4. Take Me Where You Go: Recorded in 1965, this track first surfaced on the 1979 release From The Vaults, a collection of unreleased tracks from various Motown groups. Since then, “Take Me Where You Go” has been released with several different mixes on compilations including the 4-disc box set The Supremes (2000), 2008’s Let The Music Play: Supreme Rarities, and More Hits By The Supremes: Expanded Edition (2011). In any of its versions, this is a near-perfect Supremes recording, mirroring the Holland-Dozier-Holland sound in many ways, but filtering it through Robinson’s melody-heavy, lyrically-inspired lens. Unfortunately, “Take Me Where You Go” came along precisely as the group was hitting hard with its first batch of five consecutive #1 hits, all written by H-D-H, which means anything written or produced by anyone else was forced to take a backseat. Had “Take Me Where You Go” been released, it easily would have been a hit for the group, and it would have seamlessly fit in with the lineups of either the More Hits or I Hear A Symphony albums.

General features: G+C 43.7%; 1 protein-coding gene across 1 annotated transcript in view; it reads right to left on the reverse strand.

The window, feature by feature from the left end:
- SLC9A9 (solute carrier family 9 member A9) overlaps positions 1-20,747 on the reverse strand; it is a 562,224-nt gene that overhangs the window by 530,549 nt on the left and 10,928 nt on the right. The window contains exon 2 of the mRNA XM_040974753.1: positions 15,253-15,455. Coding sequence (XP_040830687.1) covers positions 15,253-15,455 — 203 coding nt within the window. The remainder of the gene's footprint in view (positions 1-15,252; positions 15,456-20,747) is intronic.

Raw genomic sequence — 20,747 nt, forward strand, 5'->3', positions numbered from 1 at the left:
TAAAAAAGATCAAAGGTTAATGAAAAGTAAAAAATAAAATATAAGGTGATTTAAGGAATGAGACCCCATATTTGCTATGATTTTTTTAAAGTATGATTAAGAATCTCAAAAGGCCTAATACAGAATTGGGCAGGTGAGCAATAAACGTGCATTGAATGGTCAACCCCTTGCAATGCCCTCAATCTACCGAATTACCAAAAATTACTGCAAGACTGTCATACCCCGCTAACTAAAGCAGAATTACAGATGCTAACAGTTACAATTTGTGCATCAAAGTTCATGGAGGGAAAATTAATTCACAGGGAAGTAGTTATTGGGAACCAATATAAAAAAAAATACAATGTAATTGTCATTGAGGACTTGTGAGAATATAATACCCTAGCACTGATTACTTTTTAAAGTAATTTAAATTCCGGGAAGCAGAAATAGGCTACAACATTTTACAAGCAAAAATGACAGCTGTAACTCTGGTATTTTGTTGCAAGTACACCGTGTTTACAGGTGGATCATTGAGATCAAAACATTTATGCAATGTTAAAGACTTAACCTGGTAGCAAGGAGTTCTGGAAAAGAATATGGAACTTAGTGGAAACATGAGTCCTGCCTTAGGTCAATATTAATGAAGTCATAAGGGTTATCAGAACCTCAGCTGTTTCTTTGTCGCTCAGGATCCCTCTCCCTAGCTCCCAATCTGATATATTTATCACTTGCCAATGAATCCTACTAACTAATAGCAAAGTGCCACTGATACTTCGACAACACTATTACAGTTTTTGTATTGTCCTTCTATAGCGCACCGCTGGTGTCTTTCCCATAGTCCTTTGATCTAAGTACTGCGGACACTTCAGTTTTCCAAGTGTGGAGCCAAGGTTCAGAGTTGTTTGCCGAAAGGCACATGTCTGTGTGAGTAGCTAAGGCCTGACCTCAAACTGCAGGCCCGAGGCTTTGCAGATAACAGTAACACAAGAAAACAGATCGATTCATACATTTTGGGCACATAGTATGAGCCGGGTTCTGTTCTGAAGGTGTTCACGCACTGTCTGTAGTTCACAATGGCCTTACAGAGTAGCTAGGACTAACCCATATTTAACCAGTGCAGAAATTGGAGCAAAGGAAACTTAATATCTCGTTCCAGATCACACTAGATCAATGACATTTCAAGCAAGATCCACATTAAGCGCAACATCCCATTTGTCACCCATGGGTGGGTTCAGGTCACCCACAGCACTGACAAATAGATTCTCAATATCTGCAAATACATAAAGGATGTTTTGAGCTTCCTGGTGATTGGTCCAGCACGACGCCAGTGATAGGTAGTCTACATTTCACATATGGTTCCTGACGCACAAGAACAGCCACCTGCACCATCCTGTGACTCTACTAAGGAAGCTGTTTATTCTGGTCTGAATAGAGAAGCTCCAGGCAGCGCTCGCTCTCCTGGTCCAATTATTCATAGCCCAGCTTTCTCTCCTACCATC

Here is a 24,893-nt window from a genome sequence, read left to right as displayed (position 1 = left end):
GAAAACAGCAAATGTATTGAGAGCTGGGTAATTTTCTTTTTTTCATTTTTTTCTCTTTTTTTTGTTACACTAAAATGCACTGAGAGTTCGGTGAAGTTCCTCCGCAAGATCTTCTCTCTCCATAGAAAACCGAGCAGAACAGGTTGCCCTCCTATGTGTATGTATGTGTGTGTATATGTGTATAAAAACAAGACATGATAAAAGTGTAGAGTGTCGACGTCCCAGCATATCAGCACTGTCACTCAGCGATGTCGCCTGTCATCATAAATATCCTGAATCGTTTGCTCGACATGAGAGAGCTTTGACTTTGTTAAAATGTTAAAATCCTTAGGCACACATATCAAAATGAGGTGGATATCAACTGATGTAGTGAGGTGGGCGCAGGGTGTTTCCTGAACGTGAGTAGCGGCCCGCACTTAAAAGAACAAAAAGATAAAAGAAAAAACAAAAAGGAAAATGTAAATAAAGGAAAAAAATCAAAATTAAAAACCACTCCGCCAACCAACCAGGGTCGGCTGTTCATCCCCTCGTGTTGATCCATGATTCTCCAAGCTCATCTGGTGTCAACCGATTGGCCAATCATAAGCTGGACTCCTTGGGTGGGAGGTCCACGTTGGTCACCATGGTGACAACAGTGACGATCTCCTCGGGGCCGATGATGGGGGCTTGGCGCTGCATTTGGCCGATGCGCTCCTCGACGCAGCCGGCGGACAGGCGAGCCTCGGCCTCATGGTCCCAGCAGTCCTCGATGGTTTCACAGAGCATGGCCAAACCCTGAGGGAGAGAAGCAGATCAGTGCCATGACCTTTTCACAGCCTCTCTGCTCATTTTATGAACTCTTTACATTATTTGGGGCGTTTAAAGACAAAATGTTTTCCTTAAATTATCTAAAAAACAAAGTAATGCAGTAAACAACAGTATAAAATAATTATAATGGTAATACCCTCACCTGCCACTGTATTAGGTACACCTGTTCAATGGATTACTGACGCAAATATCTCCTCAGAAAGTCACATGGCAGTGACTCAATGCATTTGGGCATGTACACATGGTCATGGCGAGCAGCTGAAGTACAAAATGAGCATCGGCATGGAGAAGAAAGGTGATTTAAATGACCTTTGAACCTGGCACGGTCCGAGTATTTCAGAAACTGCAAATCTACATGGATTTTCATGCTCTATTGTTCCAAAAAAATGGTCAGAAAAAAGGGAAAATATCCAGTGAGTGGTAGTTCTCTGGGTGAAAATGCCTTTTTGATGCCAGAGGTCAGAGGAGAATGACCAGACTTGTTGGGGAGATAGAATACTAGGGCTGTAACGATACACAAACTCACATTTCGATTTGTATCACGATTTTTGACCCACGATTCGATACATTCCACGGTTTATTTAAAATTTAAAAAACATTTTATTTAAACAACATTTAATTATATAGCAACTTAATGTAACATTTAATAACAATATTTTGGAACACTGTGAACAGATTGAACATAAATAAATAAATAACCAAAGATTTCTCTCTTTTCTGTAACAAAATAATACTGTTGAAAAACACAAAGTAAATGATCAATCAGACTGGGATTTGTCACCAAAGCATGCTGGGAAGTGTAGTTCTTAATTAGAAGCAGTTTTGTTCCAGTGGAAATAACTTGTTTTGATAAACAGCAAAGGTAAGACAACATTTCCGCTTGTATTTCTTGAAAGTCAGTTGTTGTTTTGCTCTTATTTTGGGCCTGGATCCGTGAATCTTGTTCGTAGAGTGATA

5. Then: Three singles were released from 1968’s Reflections album, and it remains a mystery why this song wasn’t one of them; if ever there was a lost hit for The Supremes, this is it. Mr. Robinson delivers one of his patented sugary confections, boasting typically clever lyrics and an exciting, driving instrumental. Diana, Mary, and new Supreme Cindy Birdsong are in glorious form here; Ross sparkles with a relaxed, assured lead vocal, and her groupmates offer up tight harmonies, their voices ringing like bells in the background. More than just the strength of the writing and the performances, Robinson captures a real magic here; again, it’s hard to believe Motown didn’t jump on this song and rush it to radio. Interestingly, Diana Ross and The Supremes would record “Then” again; it’s included on 1968’s Diana Ross & The Supremes Join The Temptations as a collaboration with Motown’s top male vocal group. It’s a good version, but this one is the standout.